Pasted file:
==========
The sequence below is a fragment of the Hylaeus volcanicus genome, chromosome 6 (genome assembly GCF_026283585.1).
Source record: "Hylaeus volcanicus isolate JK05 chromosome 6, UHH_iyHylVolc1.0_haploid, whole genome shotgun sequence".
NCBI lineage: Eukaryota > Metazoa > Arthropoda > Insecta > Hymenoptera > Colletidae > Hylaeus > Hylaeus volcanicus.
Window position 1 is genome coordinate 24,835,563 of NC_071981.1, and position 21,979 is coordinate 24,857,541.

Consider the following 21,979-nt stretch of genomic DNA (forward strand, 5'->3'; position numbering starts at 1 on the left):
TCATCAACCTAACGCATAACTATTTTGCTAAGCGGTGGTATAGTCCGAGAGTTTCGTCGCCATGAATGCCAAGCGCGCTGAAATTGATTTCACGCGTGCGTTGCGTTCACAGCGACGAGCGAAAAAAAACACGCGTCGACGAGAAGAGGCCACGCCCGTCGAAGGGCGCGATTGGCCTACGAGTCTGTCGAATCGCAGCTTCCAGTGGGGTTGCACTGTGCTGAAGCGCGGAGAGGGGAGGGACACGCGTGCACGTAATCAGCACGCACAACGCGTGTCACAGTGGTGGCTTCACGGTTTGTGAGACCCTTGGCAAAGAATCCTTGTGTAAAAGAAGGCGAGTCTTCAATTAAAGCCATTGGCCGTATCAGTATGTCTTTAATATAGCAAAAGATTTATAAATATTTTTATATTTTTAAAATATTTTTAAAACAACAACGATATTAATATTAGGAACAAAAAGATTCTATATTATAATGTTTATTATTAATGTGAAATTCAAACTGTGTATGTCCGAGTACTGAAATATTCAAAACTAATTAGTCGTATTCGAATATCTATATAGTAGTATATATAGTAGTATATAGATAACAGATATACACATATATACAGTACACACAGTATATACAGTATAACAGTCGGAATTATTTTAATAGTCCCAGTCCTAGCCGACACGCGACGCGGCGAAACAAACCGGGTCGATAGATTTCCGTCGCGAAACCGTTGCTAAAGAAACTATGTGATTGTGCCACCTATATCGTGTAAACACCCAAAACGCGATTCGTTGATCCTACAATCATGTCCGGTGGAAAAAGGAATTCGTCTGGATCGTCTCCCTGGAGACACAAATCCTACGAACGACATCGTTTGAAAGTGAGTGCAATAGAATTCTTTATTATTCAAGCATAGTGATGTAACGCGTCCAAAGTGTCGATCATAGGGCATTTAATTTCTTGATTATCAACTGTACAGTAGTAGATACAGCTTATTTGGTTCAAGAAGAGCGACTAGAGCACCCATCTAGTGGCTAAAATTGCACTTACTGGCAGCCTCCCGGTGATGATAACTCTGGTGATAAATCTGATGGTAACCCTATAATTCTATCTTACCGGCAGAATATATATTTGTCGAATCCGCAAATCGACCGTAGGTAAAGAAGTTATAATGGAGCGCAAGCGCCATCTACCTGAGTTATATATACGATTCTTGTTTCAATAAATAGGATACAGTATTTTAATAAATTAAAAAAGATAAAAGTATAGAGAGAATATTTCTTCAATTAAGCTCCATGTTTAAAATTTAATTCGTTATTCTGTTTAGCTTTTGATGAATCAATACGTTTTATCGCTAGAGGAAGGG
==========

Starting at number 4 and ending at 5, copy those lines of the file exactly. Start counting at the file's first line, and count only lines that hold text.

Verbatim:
Window position 1 is genome coordinate 24,835,563 of NC_071981.1, and position 21,979 is coordinate 24,857,541.

Consider the following 21,979-nt stretch of genomic DNA (forward strand, 5'->3'; position numbering starts at 1 on the left):